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January 31, 2006 Provided by System Dynamics Inc.

802.11n--Next-Generation Wi-Fi Back On Track

In Wireless Video Networking - Ruckus, Metalink and EWC ( ) a few months ago, we reported on the formation of the Enhanced Wireless Consortium (EWC), and mused on whether this would be good or bad for the resolution of the industry conflicts delaying the draft standard for 802.11n, the next generation of Wi-Fi.

The jury is now in: the IEEE task group is working toward a draft, and EWC appears to have played a role in moving the process back on track. But consumer confusion may be brewing as industry players start positioning "draft" devices before any draft has been agreed to.

At CES, we met with several players in 802.11n, including the leadership of EWC and the Wi-Fi Alliance. In summary, we were told that

  • All the key players in 802.11n, both those included in EWC and those on the outside, had agreed to hammer out a joint proposal prior to the upcoming IEEE meeting, with the expectation that it would be accepted as the basis for a draft proposal. This would presumably put an end to further effort on a separate EWC specification.
  • Many members of EWC had developed chips in compliance with the EWC specifications and were preparing to bring them to market early in 2006.
  • The Wi-Fi Alliance had made it clear that it would not endorse or certify next-generation products other than those based on the 802.11n standard. WFA intends to "fast track" the certification process, with the goal of having the first certified products on the market shortly after completion of the 802.11n specifications.

As expected, at its mid-January meeting IEEE 802.11 task group n voted unanimously to confirm the joint proposal and put it into draft format. This appears to put 802.11n back on track toward a final specification in mid-2007.

Wi-Fi has become a big business, and 802.11n is expected to make it bigger yet. Many companies are trying to position themselves to get a piece of the pie. Each is trying to position its intellectual property as part of 802.11n so it can gain an edge on the competition.

Hammering out the joint proposal for the IEEE vote seems to have included some compromises on which features would be required and which would be optional. There will be many comments and votes between the first draft and the final version of 802.11n, and some early options may become required. WFA may decide to require some remaining options as part of its certification process.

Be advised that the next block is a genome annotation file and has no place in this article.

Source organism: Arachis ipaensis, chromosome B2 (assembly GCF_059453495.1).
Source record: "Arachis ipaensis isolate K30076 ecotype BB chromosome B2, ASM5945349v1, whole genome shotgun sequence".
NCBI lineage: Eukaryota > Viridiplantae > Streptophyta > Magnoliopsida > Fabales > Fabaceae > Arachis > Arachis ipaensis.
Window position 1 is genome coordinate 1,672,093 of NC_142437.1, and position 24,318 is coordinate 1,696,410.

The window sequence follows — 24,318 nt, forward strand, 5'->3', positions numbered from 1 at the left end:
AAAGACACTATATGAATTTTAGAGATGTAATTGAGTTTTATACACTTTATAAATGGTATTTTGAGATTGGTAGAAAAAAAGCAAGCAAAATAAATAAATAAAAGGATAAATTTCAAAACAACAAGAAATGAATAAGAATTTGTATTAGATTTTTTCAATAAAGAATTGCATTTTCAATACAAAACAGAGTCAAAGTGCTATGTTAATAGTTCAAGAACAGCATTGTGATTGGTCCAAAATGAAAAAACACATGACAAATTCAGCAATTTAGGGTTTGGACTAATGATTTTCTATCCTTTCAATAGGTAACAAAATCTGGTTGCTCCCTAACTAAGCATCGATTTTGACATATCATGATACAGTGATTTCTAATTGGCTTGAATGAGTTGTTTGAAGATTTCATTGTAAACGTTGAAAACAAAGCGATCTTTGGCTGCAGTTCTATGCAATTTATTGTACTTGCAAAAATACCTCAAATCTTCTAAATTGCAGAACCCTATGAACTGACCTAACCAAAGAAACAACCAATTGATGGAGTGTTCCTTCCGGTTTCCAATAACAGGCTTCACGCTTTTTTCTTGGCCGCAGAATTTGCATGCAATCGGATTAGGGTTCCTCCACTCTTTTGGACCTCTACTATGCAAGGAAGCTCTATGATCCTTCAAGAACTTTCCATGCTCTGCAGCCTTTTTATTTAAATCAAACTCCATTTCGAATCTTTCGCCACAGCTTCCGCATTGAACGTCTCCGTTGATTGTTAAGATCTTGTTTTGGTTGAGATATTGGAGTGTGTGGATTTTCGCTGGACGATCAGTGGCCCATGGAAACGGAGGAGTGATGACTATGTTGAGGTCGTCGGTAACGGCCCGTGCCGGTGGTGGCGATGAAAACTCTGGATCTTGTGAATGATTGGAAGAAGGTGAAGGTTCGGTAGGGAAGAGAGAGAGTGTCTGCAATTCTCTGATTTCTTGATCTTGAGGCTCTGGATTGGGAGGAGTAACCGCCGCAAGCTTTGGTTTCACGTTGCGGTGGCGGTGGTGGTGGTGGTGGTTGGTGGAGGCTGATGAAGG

Several members of EWC have announced chips "conforming" with the EWC specifications and implying that they are therefore conforming to a IEEE draft. EWC positioned the IEEE as "accepting" the EWC specification, but we understand the final EWC specification differed in significant ways from earlier drafts. The IEEE has just started to create a draft specification, the first step in a long process of ballots, comments and redrafts.

As consumer products based on these chips come to market, we suspect many will be positioned as "pre n" or "draft n". It seems unlikely that any of these early devices will be capable of complying with the full 802.11n specification. It is also unlikely that these devices will have been tested for interoperability. Devices with identical chips from the same chip maker are likely to interoperate, but different maker's chips probably won't.

As 802.11n drafts move toward the final ballot stages, chip and device vendors will be more confident that devices can be upgraded to final 11n status. At that point they should be willing to guarantee--as some did with "draft 11g" products a few years ago--that they will replace any product that can't be upgraded to comply with the final specification.

This is not to say consumers shouldn't buy these early products--our tests of the Belkin products based on Airgo's early chips suggest the gain in speed and range may well be worth it. But consumers may be unpleasantly surprised if they try to mix and match different products.